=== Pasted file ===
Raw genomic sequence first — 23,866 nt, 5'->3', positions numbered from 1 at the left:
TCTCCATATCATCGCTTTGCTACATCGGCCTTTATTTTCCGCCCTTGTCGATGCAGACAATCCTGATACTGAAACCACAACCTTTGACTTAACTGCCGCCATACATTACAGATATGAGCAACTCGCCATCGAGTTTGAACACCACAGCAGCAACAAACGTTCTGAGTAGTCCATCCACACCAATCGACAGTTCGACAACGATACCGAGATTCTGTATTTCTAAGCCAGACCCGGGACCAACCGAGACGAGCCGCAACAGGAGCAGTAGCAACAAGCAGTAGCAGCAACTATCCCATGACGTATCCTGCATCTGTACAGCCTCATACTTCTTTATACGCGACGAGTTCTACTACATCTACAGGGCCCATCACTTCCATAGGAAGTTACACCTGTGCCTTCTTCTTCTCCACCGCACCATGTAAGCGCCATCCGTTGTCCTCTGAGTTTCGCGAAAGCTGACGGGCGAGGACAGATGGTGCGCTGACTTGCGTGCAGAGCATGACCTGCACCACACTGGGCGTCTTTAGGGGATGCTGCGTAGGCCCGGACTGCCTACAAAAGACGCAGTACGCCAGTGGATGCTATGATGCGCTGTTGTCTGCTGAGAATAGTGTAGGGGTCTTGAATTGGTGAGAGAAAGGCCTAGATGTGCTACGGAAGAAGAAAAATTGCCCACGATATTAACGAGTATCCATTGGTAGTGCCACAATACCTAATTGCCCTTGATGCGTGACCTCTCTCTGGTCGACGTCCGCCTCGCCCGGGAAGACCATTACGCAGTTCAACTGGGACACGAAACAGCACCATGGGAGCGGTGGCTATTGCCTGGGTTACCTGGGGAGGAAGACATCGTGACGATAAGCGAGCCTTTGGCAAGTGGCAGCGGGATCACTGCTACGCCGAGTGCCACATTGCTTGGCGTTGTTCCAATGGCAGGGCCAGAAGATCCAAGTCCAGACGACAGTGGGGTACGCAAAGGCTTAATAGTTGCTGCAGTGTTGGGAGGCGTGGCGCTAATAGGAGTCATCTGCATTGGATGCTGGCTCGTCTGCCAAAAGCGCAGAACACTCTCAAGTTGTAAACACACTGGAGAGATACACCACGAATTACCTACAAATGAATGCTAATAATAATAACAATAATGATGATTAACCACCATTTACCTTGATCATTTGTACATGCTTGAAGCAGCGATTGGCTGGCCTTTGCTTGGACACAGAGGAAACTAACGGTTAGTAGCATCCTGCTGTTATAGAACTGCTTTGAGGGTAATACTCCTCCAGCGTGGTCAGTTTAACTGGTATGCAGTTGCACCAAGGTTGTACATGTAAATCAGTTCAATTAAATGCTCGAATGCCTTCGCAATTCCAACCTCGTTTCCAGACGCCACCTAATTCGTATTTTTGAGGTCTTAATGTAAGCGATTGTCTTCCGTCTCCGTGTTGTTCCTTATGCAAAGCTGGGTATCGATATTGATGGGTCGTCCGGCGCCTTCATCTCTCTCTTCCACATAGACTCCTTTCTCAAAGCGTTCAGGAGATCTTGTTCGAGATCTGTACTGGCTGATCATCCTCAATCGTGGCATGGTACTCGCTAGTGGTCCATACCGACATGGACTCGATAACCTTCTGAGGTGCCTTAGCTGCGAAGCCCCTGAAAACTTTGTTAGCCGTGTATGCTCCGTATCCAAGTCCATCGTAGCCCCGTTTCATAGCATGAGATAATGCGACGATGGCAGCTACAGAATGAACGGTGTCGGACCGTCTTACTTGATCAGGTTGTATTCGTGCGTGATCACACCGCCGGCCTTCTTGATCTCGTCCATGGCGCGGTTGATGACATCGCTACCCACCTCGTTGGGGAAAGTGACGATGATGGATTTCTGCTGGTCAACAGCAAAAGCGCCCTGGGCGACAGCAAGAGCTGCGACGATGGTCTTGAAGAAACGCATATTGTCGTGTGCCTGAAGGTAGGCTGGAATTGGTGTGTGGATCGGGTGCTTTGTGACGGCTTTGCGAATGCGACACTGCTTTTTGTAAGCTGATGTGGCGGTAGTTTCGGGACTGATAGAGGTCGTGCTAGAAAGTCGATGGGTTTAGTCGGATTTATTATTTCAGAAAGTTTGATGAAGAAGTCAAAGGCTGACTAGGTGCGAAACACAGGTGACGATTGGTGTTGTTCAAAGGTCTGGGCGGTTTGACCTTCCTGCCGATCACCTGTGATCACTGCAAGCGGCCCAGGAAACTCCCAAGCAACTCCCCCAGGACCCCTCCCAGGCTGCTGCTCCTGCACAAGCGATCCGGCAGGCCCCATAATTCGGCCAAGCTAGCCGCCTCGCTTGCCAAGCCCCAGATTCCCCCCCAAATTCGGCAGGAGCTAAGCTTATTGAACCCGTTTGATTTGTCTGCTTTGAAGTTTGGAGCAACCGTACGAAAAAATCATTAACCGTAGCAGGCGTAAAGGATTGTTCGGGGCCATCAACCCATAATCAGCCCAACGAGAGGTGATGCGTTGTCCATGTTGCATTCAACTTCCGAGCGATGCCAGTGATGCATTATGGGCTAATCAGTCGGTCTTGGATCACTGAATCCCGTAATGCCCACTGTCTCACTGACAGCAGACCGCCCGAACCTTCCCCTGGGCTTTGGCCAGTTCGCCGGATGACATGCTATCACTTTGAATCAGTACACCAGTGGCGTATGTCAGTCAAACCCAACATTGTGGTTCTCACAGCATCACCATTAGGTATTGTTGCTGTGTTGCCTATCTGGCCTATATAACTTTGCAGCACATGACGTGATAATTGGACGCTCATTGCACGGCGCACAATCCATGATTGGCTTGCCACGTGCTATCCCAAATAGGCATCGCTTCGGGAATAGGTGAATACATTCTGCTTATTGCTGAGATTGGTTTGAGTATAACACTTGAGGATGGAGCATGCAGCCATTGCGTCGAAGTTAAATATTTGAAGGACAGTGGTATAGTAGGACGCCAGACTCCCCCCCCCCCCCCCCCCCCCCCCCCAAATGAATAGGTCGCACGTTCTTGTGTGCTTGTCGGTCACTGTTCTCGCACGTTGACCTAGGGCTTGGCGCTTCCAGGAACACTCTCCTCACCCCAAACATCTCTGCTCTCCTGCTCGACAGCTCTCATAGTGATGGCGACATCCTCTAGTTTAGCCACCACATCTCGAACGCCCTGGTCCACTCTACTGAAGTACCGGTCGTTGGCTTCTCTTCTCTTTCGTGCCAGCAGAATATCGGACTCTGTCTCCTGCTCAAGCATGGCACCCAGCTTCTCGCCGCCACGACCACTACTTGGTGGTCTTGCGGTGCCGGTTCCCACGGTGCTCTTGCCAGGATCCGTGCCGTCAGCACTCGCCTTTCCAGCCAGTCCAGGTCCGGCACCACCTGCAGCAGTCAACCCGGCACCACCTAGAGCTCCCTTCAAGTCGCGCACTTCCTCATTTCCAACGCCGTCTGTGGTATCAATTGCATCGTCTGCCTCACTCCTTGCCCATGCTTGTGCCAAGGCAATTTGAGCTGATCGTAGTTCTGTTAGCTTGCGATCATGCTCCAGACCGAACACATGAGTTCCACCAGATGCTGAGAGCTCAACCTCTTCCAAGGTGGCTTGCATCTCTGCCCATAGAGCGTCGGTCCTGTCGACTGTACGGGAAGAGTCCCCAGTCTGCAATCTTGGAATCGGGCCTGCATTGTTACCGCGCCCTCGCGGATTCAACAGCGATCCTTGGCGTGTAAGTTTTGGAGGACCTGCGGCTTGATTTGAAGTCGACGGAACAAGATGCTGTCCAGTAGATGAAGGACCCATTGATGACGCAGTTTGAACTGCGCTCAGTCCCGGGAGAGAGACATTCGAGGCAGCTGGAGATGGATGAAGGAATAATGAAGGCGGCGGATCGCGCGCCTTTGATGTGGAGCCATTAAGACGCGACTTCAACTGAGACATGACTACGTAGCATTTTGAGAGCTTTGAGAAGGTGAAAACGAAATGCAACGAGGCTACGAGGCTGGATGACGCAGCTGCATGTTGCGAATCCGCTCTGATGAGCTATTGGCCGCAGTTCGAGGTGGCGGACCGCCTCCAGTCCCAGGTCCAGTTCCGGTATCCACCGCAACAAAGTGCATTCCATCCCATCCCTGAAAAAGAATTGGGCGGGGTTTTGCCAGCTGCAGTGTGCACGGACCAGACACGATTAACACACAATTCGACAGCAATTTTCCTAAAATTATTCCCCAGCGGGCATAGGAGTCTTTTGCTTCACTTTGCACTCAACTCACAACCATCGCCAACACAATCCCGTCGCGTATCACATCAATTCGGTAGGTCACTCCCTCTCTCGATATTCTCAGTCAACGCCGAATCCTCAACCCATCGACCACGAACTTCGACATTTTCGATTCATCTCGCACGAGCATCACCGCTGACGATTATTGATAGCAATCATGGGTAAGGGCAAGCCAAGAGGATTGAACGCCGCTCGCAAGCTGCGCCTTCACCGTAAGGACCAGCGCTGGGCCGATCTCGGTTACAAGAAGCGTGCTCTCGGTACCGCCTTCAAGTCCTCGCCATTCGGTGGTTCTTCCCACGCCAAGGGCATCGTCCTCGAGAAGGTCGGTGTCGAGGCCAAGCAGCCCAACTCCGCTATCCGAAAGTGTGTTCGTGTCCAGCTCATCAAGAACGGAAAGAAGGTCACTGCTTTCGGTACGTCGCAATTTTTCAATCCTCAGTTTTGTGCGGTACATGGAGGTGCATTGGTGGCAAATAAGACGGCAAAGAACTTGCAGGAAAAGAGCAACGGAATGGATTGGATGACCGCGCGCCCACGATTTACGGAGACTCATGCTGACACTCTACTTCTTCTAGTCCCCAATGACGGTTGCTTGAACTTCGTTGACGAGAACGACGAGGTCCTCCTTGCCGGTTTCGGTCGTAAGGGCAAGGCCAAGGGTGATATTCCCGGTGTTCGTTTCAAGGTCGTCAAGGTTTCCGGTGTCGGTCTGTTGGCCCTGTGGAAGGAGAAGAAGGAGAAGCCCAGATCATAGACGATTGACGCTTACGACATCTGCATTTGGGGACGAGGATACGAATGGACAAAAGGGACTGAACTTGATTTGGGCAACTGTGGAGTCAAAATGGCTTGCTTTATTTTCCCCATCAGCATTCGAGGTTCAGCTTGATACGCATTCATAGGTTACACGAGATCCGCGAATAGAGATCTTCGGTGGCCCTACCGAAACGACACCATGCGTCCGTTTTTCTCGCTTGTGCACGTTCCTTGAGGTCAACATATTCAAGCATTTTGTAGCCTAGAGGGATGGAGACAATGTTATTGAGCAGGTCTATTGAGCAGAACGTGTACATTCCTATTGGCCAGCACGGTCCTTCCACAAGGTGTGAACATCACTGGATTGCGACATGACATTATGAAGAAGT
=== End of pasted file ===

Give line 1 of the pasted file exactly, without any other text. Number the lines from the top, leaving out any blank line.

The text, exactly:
Raw genomic sequence first — 23,866 nt, 5'->3', positions numbered from 1 at the left: